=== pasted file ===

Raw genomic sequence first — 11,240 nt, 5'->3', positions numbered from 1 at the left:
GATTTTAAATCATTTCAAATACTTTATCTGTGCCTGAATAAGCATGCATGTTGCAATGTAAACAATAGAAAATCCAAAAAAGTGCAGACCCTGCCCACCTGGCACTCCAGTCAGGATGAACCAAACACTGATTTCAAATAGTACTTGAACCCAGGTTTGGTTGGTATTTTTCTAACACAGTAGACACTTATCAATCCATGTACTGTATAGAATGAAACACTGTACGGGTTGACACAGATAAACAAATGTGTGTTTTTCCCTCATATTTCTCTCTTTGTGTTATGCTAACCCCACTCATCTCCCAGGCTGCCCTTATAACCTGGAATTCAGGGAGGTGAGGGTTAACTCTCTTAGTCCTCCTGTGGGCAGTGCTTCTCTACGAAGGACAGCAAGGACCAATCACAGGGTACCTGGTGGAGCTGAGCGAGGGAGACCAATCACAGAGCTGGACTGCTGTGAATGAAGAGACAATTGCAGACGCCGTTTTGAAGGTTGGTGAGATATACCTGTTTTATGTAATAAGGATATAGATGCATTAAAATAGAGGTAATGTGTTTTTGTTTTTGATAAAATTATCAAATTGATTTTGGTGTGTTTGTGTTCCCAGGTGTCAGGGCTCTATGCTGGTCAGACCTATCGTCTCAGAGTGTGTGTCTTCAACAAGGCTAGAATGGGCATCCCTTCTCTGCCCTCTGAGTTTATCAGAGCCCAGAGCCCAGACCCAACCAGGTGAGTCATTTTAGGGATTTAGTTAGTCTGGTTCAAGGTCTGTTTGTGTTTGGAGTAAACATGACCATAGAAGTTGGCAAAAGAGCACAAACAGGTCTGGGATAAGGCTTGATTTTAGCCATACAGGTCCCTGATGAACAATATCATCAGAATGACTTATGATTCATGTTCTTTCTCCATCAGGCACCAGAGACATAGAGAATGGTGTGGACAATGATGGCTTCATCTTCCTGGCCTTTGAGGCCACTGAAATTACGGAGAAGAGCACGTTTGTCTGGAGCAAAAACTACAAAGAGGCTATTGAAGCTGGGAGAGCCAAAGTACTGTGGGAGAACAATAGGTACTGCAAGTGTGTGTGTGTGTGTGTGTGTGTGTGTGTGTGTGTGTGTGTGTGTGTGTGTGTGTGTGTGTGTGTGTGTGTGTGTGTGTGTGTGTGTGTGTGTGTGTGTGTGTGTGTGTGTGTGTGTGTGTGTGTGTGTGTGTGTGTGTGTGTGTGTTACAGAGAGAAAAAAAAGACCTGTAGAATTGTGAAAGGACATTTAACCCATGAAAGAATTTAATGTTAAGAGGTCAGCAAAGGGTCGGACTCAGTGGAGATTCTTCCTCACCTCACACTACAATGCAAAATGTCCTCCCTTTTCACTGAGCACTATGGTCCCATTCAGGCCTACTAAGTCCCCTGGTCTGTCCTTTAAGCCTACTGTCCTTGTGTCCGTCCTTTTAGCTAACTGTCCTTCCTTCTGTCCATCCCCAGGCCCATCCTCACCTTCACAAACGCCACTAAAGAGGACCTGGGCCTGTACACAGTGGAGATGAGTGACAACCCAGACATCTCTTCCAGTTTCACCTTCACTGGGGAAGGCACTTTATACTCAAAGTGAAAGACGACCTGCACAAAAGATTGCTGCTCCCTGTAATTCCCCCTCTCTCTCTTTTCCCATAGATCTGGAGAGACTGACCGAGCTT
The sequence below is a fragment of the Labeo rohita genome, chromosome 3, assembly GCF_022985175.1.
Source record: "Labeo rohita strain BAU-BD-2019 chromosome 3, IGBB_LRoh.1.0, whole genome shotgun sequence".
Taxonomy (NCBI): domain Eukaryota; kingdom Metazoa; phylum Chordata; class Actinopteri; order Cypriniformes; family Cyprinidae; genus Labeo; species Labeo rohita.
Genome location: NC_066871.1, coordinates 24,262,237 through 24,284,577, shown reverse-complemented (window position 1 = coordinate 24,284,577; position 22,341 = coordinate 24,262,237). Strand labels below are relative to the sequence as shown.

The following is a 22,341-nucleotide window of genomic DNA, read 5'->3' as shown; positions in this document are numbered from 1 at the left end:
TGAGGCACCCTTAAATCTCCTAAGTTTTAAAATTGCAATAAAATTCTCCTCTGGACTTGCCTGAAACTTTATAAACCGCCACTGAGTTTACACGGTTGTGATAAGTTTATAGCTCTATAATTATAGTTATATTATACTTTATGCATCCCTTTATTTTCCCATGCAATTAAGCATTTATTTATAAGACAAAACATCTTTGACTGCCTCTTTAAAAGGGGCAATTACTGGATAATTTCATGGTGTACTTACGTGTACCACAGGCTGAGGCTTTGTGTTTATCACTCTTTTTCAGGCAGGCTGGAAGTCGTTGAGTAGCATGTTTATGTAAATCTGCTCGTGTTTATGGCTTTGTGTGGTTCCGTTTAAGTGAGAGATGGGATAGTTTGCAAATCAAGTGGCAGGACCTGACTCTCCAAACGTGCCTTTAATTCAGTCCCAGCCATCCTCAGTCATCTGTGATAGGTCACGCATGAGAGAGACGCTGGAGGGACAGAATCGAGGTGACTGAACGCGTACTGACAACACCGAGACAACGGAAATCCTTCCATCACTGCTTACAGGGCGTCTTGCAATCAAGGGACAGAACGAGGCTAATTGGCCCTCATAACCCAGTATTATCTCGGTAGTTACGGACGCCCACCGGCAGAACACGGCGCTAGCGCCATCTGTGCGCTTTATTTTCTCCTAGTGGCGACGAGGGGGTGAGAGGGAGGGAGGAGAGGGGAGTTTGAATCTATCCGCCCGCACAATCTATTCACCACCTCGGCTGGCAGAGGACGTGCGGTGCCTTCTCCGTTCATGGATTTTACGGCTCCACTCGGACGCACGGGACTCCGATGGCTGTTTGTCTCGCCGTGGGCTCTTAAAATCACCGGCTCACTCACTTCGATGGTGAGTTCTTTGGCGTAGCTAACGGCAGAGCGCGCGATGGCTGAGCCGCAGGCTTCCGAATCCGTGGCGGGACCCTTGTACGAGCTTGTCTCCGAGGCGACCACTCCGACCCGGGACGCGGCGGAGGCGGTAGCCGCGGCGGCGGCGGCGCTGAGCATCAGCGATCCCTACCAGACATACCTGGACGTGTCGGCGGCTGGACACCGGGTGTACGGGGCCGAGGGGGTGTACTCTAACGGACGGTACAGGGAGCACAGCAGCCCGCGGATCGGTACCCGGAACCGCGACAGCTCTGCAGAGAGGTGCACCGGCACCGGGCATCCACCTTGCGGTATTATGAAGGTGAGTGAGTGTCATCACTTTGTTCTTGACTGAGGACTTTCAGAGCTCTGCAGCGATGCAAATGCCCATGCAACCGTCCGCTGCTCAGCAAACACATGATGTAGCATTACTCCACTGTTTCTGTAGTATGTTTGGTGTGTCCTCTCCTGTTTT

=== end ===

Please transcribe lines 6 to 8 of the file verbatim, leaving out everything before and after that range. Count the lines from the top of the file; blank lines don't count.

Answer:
Genome location: NC_066871.1, coordinates 24,262,237 through 24,284,577, shown reverse-complemented (window position 1 = coordinate 24,284,577; position 22,341 = coordinate 24,262,237). Strand labels below are relative to the sequence as shown.

The following is a 22,341-nucleotide window of genomic DNA, read 5'->3' as shown; positions in this document are numbered from 1 at the left end:
TGAGGCACCCTTAAATCTCCTAAGTTTTAAAATTGCAATAAAATTCTCCTCTGGACTTGCCTGAAACTTTATAAACCGCCACTGAGTTTACACGGTTGTGATAAGTTTATAGCTCTATAATTATAGTTATATTATACTTTATGCATCCCTTTATTTTCCCATGCAATTAAGCATTTATTTATAAGACAAAACATCTTTGACTGCCTCTTTAAAAGGGGCAATTACTGGATAATTTCATGGTGTACTTACGTGTACCACAGGCTGAGGCTTTGTGTTTATCACTCTTTTTCAGGCAGGCTGGAAGTCGTTGAGTAGCATGTTTATGTAAATCTGCTCGTGTTTATGGCTTTGTGTGGTTCCGTTTAAGTGAGAGATGGGATAGTTTGCAAATCAAGTGGCAGGACCTGACTCTCCAAACGTGCCTTTAATTCAGTCCCAGCCATCCTCAGTCATCTGTGATAGGTCACGCATGAGAGAGACGCTGGAGGGACAGAATCGAGGTGACTGAACGCGTACTGACAACACCGAGACAACGGAAATCCTTCCATCACTGCTTACAGGGCGTCTTGCAATCAAGGGACAGAACGAGGCTAATTGGCCCTCATAACCCAGTATTATCTCGGTAGTTACGGACGCCCACCGGCAGAACACGGCGCTAGCGCCATCTGTGCGCTTTATTTTCTCCTAGTGGCGACGAGGGGGTGAGAGGGAGGGAGGAGAGGGGAGTTTGAATCTATCCGCCCGCACAATCTATTCACCACCTCGGCTGGCAGAGGACGTGCGGTGCCTTCTCCGTTCATGGATTTTACGGCTCCACTCGGACGCACGGGACTCCGATGGCTGTTTGTCTCGCCGTGGGCTCTTAAAATCACCGGCTCACTCACTTCGATGGTGAGTTCTTTGGCGTAGCTAACGGCAGAGCGCGCGATGGCTGAGCCGCAGGCTTCCGAATCCGTGGCGGGACCCTTGTACGAGCTTGTCTCCGAGGCGACCACTCCGACCCGGGACGCGGCGGAGGCGGTAGCCGCGGCGGCGGCGGCGCTGAGCATCAGCGATCCCTACCAGACATACCTGGACGTGTCGGCGGCTGGACACCGGGTGTACGGGGCCGAGGGGGTGTACTCTAACGGACGGTACAGGGAGCACAGCAGCCCGCGGATCGGTACCCGGAACCGCGACAGCTCTGCAGAGAGGTGCACCGGCACCGGGCATCCACCTTGCGGTATTATGAAGGTGAGTGAGTGTCATCACTTTGTTCTTGACTGAGGACTTTCAGAGCTCTGCAGCGATGCAAATGCCCATGCAACCGTCCGCTGCTCAGCAAACACATGATGTAGCATTACTCCACTGTTTCTGTAGTATGTTTGGTGTGTCCTCTCCTGTTTT